Here's a question for Auckland's property owners. Be honest.
If you could take out a mortgage fixed for 12 years at 4.01 per cent to invest in an asset that will last decades and have a guaranteed customer base of over 1.5 million, would you? Would you take on that debt if the interest cost was less than 15 per cent of your income?
The answer for Auckland property owners is clear in the recent mortgage and house sales figures.
Sales in Auckland rose to a 12-year high in July and more than 40 per cent of the buyers were rental property investors or owner-occupiers buying houses with mortgages fixed for one or two years at 4.7 per cent.
Understandably, those home-buying investors were betting demand would be so strong in a market already short of 30,000 houses they would be able to rent out these properties and do well.
They were betting on the long-term future of Auckland and comfortable borrowing at 4.7 per cent. They were happy to do it despite rent barely covering the interest costs, or with interest costs around 40-50 per cent of net pay for owner-occupiers.
They were buying assets they could see and touch in a high-growth market they understood and were confident in. Auckland's houses are worth more than $450 billion and are being paid for with well over $120b of mortgages, suggesting a gearing ratio of around 26 per cent.
Aucklanders seem relatively relaxed about that level of debt gearing and serviceability for their own homes.
So why are they so nervous about their council's gearing ratio of 17 per cent, particularly when population growth is expected to be explosive over the next two decades and the council can borrow at 4percent or lower?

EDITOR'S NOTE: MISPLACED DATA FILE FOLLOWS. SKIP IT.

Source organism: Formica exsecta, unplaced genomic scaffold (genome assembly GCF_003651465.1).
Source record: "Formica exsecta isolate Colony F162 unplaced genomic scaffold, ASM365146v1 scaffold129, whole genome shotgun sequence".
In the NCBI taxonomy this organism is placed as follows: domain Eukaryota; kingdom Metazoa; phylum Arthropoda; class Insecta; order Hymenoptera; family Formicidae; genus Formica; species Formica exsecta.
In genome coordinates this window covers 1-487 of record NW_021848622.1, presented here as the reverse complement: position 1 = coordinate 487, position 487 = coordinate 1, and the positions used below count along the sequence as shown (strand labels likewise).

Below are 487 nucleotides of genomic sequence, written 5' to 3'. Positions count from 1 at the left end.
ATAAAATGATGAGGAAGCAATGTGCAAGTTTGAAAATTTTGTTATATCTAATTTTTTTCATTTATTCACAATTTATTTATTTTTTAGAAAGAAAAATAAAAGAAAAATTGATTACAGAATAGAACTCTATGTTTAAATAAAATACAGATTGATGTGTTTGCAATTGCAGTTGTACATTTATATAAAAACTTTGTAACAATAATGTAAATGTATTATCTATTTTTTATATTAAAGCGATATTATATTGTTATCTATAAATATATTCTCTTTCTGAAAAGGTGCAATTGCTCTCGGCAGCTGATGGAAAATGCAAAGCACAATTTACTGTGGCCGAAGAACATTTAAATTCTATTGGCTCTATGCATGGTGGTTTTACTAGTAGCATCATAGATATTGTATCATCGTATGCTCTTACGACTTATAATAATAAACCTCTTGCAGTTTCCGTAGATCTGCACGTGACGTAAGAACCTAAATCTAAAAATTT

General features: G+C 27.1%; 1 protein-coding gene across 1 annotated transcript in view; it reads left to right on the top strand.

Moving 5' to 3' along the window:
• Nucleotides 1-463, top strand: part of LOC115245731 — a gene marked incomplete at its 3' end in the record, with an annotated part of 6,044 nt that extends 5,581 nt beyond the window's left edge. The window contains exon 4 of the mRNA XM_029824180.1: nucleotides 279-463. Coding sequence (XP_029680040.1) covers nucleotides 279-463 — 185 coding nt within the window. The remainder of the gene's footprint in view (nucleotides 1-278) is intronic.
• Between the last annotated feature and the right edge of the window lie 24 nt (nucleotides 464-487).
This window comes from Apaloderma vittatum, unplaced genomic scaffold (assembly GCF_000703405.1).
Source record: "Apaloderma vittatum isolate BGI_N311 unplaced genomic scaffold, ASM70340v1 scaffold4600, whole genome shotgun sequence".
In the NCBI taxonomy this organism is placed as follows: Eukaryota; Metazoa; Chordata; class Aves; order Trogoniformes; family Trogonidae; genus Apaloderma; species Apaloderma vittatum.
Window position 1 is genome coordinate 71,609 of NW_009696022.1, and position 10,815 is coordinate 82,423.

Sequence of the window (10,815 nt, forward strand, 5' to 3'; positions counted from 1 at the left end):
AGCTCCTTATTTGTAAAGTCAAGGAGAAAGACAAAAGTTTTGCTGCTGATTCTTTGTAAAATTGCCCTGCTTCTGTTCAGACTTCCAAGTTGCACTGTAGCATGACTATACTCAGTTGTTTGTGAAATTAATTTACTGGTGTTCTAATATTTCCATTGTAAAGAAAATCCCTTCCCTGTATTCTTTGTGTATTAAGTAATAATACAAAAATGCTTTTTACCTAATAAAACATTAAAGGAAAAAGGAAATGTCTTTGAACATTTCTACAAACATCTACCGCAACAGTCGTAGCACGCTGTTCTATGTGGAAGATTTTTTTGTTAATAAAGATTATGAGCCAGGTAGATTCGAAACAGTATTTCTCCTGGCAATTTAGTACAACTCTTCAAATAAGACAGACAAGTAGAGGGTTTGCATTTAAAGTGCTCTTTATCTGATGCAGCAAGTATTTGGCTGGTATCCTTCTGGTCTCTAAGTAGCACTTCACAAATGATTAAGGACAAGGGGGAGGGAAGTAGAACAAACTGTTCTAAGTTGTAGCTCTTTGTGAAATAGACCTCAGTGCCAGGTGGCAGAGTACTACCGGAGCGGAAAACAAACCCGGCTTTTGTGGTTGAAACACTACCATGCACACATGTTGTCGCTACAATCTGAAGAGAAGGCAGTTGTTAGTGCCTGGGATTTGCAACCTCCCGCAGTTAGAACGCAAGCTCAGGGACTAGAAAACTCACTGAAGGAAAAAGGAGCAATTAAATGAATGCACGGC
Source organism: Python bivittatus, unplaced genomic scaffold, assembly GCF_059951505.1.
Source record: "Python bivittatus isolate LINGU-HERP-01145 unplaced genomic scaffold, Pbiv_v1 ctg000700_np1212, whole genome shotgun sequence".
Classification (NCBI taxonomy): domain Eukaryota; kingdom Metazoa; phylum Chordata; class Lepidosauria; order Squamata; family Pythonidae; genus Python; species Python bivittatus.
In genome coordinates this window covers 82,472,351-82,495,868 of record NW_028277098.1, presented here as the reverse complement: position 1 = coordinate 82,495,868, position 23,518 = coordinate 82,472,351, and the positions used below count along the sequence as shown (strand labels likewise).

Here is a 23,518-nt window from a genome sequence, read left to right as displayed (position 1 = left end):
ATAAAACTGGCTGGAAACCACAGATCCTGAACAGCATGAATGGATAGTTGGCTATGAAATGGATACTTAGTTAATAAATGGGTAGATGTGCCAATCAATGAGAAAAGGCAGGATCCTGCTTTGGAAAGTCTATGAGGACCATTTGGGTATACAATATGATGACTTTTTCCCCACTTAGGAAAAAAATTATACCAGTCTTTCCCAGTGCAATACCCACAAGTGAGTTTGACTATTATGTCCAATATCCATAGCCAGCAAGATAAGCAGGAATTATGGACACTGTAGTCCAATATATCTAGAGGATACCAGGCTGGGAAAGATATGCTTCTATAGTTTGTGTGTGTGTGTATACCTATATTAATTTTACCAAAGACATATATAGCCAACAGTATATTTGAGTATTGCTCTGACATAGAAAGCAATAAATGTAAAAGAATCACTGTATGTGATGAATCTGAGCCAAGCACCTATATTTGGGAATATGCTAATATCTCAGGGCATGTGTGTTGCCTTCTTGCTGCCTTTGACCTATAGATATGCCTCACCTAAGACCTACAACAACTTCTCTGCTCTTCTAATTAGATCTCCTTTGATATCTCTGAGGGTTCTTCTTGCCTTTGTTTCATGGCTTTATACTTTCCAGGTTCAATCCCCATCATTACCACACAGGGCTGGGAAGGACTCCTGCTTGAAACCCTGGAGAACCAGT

Why are they concerned about the infrastructure that debt would pay for when they see it through grid-locked windscreens every day?
Auckland Council and some councillors regularly argue Auckland has maxed out on its debt and cannot afford more. That would be so if the borrowing was for salaries and bin collection, but no one is saying that.
Ratings agency Standard and Poor's has given Auckland Council an AA credit rating and the council successfully borrowed $250m from "Mum and Dad" investors in March at an interest rate of 4.01 per cent.
The irony is that councillors opposing more debt are no doubt from the same communities and circles with more than $140b in term deposits to lend to councils.
Auckland urgently needs investment in its roads, rail networks, buses, water systems and other infrastructure to cope with an extra million people over the next 50 years or so. They will be ratepayers and the growth of Auckland's economy will support that debt.
The two-faced approach on the personal debts of ratepayers and the public debts of their councils in a city growing as fast as Auckland is odd.
Ask yourself: would you borrow at 4 per cent to invest in multi-generational assets with guaranteed customers in a fast-growing economy? Of course you would.